The problem was, even though I wanted to teach this process to my team and share why it worked, I wasn’t able to teach it to anyone, including my team…
…therefore, duplication was non-existent with my team.
And here’s why…
Because I developed my recruiting methods so unconsciously and organically, I didn’t have a “formula” so it could be easily taught to others, and therefore my business suffered.
Therefore, all my recruiting efforts only led to poor growth and lackluster retention, no matter how many people I recruited.
Here’s the cold hard truth about what I learned in network marketing…
What’s worse is that most other people in my company were worse off than me. At least I knew how to recruit!Everyone else was left to fend for themselves, because what my organization taught new reps about recruiting — if you’ll pardon my french — was total crap!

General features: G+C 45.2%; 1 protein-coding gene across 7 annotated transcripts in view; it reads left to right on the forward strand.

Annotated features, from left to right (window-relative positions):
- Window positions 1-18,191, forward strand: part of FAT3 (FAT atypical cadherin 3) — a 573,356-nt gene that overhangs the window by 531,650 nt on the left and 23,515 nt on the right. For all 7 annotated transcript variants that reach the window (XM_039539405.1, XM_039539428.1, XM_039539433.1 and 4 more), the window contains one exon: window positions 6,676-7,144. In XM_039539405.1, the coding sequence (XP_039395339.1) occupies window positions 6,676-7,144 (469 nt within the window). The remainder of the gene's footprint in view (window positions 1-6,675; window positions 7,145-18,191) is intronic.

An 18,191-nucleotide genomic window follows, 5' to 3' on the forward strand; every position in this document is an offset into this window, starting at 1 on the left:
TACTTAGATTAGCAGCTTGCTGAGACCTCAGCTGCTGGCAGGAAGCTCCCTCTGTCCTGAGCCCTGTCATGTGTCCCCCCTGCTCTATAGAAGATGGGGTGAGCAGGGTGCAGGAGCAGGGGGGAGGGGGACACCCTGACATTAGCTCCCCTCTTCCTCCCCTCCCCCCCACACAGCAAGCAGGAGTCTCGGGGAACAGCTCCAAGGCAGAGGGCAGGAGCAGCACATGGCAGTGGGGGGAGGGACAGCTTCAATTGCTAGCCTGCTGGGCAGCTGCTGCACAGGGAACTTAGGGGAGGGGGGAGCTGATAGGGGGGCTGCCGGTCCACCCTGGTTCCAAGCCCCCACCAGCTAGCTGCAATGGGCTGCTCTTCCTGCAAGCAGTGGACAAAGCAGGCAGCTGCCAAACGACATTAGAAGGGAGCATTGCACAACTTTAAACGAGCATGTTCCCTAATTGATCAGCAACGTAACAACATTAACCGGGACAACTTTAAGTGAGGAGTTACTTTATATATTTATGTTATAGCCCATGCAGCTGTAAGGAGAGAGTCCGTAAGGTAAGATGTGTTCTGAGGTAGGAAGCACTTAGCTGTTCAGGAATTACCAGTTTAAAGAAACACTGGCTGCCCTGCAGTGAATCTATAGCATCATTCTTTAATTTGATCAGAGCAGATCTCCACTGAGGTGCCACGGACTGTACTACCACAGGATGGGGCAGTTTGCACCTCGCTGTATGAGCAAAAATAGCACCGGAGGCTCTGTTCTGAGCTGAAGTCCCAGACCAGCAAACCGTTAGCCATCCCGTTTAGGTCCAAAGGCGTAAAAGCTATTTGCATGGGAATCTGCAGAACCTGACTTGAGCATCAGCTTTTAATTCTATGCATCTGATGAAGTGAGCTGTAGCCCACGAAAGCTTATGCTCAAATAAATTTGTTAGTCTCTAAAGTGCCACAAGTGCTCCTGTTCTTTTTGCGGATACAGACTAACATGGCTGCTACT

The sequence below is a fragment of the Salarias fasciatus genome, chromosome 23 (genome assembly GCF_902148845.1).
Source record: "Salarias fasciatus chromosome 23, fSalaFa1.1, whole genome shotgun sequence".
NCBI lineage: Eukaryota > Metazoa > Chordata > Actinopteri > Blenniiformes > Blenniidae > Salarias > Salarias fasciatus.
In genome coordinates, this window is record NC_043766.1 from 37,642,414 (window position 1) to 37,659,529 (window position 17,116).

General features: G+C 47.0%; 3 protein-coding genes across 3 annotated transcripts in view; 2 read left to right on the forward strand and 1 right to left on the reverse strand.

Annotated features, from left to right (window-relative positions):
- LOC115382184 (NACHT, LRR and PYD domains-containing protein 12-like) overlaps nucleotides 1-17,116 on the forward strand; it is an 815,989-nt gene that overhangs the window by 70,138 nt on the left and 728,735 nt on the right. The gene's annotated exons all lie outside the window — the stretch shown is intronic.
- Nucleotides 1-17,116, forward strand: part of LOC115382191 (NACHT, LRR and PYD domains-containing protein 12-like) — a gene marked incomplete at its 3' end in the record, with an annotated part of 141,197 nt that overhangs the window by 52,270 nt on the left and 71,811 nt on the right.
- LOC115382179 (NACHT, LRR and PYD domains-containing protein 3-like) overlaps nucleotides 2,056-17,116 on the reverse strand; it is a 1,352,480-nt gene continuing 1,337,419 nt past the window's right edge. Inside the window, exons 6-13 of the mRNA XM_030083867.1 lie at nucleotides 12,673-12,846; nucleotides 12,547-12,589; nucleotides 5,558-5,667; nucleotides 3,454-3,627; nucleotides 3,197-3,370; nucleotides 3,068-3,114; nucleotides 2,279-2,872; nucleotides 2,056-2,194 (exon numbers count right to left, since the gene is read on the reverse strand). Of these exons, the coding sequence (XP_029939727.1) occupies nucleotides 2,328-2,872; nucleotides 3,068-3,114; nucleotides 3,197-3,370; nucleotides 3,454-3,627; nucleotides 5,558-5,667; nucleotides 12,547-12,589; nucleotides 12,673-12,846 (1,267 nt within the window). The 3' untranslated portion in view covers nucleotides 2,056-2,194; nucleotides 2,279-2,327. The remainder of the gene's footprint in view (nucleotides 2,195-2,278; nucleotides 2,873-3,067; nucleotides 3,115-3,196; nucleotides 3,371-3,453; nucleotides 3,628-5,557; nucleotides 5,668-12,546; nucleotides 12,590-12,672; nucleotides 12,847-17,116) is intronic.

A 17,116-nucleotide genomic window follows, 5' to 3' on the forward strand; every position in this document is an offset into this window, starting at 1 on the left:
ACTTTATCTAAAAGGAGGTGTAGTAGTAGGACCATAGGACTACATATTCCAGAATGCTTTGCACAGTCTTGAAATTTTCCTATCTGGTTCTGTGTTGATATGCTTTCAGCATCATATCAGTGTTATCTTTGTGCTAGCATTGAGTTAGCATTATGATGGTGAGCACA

And sadly, that’s usually the case for most this industry.
Does this sound familiar???
“Find more people and bring them to meetings.”
Heard this “strategy” before?
That’s all I was being asked to do: find more people.
My upline told me…
“Ferny, your business is going to grow if you find more people, bring them to our meetings, and get them in the business.”
To them, it was all about a body count.
Then to make me feel a little better about the process, they kept giving me the other WORST piece of advice in network marketing…
“It’s not selling. It’s sharing.”
Both statements are garbage because…
We are influencing, therefore we are selling!
We’re trying to create a process to influence people and have them see the value of what we have.That’s the definition of salesmanship.
So make no mistake, we are absolutely selling.
As such, organization leaders are literally crippling people from the start by saying, “It’s not selling. It’s sharing,” because they’re saying you don’t have to learn skills.